Mattheij had noticed that bulk, unsorted bricks sell for something like €10/kilogram, whereas sets are roughly €40/kg and rare parts go for up to €100/kg. Much of the value of the bricks is in their sorting. If he could reduce the entropy of these bins of unsorted bricks, he could make a tidy profit. While many people do this work by hand, the problem is enormous—just the kind of challenge for a computer. Mattheij writes:

There are 38000+ shapes and there are 100+ possible shades of color (you can roughly tell how old someone is by asking them what lego colors they remember from their youth).

In the following months, Mattheij built a proof-of-concept sorting system using, of course, LEGO. He broke the problem down into a series of sub-problems (including "feeding LEGO reliably from a hopper is surprisingly hard," one of those facts of nature that will stymie even the best system design). After tinkering with the prototype at length, he expanded the system to a surprisingly complex system of conveyer belts (powered by a home treadmill), various pieces of cabinetry, and "copious quantities of crazy glue."

Here's a video showing the current system running at low speed:

The key part of the system was running the bricks past a camera paired with a computer running a neural net-based image classifier. That allows the computer (when sufficiently trained on brick images) to recognize bricks and thus categorize them by color, shape, or other parameters. Remember that as bricks pass by, they can be in any orientation, can be dirty, can even be stuck to other pieces. So having a flexible software system is key to recognizing—in a fraction of a second—what a given brick is, in order to sort it out. When a match is found, a jet of compressed air pops the piece off the conveyer belt and into a waiting bin.

After much experimentation, Mattheij rewrote the software (several times in fact) to accomplish a variety of basic tasks. At its core, the system takes images from a webcam and feeds them to a neural network to do the classification. Of course, the neural net needs to be "trained" by showing it lots of images, and telling it what those images represent. Mattheij's breakthrough was allowing the machine to effectively train itself, with guidance: Running pieces through allows the system to take its own photos, make a guess, and build on that guess. As long as Mattheij corrects the incorrect guesses, he ends up with a decent (and self-reinforcing) corpus of training data. As the machine continues running, it can rack up more training, allowing it to recognize a broad variety of pieces on the fly.

Here's another video, focusing on how the pieces move on conveyer belts (running at slow speed so puny humans can follow). You can also see the air jets in action:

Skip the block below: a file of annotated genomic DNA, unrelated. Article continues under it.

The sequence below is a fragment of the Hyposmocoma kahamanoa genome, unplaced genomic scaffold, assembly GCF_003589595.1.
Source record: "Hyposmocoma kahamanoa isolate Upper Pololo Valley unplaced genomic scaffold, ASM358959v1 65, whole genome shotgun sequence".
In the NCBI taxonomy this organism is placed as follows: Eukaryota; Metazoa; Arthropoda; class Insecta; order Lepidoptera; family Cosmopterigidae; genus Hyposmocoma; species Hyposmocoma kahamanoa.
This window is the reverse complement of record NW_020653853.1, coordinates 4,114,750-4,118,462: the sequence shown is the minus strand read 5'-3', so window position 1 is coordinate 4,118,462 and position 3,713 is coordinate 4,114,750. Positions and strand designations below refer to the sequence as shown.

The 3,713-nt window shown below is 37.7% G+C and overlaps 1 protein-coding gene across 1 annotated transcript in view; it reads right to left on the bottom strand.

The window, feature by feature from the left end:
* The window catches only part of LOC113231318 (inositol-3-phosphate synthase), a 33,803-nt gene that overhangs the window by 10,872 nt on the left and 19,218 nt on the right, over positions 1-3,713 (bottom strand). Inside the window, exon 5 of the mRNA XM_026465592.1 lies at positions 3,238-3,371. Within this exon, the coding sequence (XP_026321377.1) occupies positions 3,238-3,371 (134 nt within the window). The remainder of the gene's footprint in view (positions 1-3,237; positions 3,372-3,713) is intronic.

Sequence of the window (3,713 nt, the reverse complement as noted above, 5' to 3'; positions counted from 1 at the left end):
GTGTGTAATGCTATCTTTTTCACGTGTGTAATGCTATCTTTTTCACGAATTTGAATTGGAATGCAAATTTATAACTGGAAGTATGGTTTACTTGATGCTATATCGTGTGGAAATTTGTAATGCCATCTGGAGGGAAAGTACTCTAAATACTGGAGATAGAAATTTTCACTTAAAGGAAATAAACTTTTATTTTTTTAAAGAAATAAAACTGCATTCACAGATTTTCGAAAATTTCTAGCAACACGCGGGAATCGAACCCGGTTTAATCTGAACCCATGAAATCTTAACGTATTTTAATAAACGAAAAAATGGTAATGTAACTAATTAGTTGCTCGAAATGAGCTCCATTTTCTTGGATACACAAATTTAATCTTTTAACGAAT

In an email interview, Mattheij told Mental Floss that the system currently sorts LEGO bricks into more than 50 categories. It can also be run in a color-sorting mode to bin the parts across 12 color groups. (Thus at present you'd likely do a two-pass sort on the bricks: once for shape, then a separate pass for color.) He continues to refine the system, with a focus on making its recognition abilities faster. At some point down the line, he plans to make the software portion open source. You're on your own as far as building conveyer belts, bins, and so forth.

Check out Mattheij's writeup in two parts for more information. It starts with an overview of the story, followed up with a deep dive on the software. He's also tweeting about the project (among other things). And if you look around a bit, you'll find bulk LEGO brick auctions online—it's definitely a thing!

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iStock
Animals
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Scientists Think They Know How Whales Got So Big
May 24, 2017
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iStock

It can be difficult to understand how enormous the blue whale—the largest animal to ever exist—really is. The mammal can measure up to 105 feet long, have a tongue that can weigh as much as an elephant, and have a massive, golf cart–sized heart powering a 200-ton frame. But while the blue whale might currently be the Andre the Giant of the sea, it wasn’t always so imposing.

For the majority of the 30 million years that baleen whales (the blue whale is one) have occupied the Earth, the mammals usually topped off at roughly 30 feet in length. It wasn’t until about 3 million years ago that the clade of whales experienced an evolutionary growth spurt, tripling in size. And scientists haven’t had any concrete idea why, Wired reports.

A study published in the journal Proceedings of the Royal Society B might help change that. Researchers examined fossil records and studied phylogenetic models (evolutionary relationships) among baleen whales, and found some evidence that climate change may have been the catalyst for turning the large animals into behemoths.

As the ice ages wore on and oceans were receiving nutrient-rich runoff, the whales encountered an increasing number of krill—the small, shrimp-like creatures that provided a food source—resulting from upwelling waters. The more they ate, the more they grew, and their bodies adapted over time. Their mouths grew larger and their fat stores increased, helping them to fuel longer migrations to additional food-enriched areas. Today blue whales eat up to four tons of krill every day.

If climate change set the ancestors of the blue whale on the path to its enormous size today, the study invites the question of what it might do to them in the future. Changes in ocean currents or temperature could alter the amount of available nutrients to whales, cutting off their food supply. With demand for whale oil in the 1900s having already dented their numbers, scientists are hoping that further shifts in their oceanic ecosystem won’t relegate them to history.

[h/t Wired]